After a visit and lesson from a builder, I have changed my mortaring technique and my mixture. He suggested using equal amounts cement and lime, to make the mixture even more workable, and also told me to add more parts of sand, since mortar should always be weaker than the bricks, and these bricks are pretty weak to begin with.
I also found out that the mix I was using was way too dry, which would explain why it wasn't sticking well to the bricks. Whereas before I was working with a very hard, crumbly mortar (sort of like natural peanut butter), his mix was soft and very runny, like warm butter. (Side note: I keep finding ways in which bricks and bread are similar. In the ways that they are mixed from two main ingredients, formed, baked, and even buttered! When the kiln is firing, it even gives off a moist, dough-like aroma)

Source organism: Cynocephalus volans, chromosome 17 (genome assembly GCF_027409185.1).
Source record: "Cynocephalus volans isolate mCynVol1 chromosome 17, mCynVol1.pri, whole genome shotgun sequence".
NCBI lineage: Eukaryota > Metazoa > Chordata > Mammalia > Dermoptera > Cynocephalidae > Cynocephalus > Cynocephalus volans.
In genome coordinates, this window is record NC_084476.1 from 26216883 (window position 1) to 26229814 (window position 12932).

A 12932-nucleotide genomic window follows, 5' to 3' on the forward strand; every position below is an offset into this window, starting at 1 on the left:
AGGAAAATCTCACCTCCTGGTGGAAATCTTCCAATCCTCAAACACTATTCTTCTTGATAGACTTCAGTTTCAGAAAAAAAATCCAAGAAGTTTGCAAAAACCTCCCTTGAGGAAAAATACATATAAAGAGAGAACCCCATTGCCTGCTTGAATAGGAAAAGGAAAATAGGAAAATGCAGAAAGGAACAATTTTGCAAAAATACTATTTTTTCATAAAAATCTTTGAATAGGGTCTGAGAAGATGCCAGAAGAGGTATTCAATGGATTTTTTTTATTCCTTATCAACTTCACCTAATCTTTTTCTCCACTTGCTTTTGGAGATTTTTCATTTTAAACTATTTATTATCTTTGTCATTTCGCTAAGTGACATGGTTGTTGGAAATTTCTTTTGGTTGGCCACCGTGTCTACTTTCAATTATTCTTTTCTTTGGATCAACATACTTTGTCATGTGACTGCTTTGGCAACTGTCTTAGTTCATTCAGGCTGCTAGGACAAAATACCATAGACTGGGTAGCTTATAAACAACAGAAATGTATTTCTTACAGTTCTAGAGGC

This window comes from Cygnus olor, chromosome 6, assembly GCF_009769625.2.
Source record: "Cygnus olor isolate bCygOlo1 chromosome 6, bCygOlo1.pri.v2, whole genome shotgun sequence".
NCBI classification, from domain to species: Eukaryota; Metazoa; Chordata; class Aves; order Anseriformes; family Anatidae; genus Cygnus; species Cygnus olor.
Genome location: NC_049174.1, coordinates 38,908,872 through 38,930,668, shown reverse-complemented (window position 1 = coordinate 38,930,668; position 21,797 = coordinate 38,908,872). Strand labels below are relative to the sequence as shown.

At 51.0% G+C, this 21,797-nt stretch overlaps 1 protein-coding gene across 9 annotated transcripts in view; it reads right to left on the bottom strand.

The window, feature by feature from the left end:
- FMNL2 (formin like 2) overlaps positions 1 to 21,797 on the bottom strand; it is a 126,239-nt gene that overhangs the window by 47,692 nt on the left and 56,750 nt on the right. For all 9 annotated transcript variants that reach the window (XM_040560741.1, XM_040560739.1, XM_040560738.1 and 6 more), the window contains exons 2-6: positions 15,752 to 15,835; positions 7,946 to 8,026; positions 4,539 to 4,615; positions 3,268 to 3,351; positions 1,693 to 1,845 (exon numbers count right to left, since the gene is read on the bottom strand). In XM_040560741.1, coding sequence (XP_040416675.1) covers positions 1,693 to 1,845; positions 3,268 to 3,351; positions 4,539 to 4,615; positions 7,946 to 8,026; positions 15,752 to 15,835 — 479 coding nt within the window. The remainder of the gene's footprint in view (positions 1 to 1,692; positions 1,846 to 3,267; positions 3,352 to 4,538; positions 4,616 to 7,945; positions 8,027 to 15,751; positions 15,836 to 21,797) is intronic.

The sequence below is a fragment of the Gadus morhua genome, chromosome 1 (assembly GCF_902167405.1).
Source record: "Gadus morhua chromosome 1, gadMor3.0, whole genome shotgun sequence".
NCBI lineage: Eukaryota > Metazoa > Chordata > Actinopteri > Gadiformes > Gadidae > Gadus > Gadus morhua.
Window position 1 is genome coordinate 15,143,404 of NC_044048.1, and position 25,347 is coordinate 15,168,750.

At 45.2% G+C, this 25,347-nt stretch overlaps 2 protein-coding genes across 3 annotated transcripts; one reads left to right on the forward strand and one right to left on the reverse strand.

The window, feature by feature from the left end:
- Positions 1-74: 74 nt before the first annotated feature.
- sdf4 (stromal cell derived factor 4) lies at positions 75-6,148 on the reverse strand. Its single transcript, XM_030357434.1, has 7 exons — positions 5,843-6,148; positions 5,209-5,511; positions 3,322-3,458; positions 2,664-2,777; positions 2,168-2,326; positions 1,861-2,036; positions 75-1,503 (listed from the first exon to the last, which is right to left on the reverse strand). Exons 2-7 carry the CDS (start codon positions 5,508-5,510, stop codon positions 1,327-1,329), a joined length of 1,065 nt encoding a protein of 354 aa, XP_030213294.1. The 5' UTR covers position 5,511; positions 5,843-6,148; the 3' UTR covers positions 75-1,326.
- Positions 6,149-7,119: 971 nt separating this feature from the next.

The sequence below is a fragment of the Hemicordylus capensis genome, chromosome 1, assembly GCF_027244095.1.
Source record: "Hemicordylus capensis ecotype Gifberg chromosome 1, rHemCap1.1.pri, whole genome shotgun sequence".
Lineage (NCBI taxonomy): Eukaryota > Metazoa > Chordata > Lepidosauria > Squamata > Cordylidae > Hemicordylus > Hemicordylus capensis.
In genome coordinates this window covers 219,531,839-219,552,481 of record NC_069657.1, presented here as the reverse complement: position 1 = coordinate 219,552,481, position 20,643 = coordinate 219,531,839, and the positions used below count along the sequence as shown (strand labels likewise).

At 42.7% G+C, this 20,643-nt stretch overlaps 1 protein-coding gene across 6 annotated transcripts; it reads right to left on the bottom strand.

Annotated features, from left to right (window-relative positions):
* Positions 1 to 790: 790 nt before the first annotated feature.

The builder shows me how to hollow out the bed so that it has somewhere to 'squish' when I put the brick down. Since the mortar is so wet when it is first applied, he suggested that I lay a whole course of bricks, then go back and clean up the joints, because by then the clay will have soaked up a lot of the water.
These are his tools- a huge trowel, a small trowel, and his personal jointing bar, which was the handle of an old milk churn.
He was 'baffled' by the shape of my bricks, so he demonstrated the proper use of the jointing bar on the field wall. Basically, it's important to compress the mortar into the joint to create a clean, weatherproof finish.